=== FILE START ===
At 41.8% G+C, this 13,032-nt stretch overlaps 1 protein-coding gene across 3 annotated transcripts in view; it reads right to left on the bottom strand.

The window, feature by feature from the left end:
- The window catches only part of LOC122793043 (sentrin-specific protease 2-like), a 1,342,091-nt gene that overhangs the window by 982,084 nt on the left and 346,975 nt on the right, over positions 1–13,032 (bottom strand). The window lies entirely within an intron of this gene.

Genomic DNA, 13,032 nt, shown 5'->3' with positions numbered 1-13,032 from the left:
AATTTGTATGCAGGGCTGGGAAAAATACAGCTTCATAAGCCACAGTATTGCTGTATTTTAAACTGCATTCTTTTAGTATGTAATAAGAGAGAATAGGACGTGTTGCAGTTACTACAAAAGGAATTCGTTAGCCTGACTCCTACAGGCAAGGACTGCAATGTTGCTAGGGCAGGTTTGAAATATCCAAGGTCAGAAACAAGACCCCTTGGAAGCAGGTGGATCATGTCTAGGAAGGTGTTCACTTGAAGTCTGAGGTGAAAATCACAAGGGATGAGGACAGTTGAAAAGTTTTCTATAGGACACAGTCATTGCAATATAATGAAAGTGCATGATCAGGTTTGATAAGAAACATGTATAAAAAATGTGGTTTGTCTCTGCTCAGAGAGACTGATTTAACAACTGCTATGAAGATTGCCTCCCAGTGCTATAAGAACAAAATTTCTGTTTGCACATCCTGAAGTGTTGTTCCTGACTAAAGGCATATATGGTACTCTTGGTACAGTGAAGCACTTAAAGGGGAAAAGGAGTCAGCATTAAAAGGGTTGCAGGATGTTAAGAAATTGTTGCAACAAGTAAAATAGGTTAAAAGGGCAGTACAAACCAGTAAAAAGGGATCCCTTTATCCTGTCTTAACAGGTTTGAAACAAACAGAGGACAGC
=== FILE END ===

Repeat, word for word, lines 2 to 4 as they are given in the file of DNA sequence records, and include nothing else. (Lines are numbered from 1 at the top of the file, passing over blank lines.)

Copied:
The window, feature by feature from the left end:
- The window catches only part of LOC122793043 (sentrin-specific protease 2-like), a 1,342,091-nt gene that overhangs the window by 982,084 nt on the left and 346,975 nt on the right, over positions 1–13,032 (bottom strand). The window lies entirely within an intron of this gene.

Genomic DNA, 13,032 nt, shown 5'->3' with positions numbered 1-13,032 from the left: